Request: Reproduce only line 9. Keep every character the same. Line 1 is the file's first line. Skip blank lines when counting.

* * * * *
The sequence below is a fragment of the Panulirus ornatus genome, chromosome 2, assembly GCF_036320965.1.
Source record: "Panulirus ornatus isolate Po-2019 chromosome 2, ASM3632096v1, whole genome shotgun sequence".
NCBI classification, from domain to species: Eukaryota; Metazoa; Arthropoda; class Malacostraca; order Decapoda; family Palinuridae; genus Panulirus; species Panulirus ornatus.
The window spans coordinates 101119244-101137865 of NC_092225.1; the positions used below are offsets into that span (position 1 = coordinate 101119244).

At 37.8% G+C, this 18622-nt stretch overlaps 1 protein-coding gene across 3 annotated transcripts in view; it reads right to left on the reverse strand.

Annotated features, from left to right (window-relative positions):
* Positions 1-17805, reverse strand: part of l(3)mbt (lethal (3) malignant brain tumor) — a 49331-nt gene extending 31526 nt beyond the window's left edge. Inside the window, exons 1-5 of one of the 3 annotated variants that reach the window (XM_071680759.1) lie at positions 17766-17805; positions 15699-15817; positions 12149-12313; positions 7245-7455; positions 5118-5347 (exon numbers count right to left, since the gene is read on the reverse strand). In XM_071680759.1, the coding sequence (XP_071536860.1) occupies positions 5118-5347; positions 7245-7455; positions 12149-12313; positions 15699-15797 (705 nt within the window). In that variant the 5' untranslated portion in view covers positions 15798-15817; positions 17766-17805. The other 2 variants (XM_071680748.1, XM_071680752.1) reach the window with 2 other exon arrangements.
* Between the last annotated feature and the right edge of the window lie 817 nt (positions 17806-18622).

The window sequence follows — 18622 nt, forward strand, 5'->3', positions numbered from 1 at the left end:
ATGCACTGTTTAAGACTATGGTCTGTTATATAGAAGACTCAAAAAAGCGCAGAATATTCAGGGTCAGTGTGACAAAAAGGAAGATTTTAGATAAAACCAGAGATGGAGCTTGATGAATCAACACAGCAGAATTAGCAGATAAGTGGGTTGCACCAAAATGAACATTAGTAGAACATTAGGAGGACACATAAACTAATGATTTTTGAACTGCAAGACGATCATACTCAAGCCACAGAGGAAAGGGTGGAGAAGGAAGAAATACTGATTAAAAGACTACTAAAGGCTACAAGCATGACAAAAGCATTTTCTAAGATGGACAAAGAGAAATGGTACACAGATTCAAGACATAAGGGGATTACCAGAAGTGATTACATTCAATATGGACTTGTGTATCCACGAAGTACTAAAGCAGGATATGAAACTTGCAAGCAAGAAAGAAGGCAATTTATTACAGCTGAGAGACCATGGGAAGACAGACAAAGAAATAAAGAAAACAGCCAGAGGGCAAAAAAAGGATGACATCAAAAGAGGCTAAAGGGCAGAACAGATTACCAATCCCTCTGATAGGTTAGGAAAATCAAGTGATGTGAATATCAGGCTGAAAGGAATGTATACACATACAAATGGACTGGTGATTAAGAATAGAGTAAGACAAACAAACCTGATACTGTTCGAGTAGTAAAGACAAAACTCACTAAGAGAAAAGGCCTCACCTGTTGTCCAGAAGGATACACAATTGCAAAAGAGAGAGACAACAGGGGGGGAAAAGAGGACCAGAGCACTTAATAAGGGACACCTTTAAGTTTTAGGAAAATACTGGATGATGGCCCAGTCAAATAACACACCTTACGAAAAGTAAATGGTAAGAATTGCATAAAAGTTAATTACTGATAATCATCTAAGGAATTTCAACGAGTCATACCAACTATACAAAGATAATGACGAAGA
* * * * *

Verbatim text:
The window sequence follows — 18622 nt, forward strand, 5'->3', positions numbered from 1 at the left end: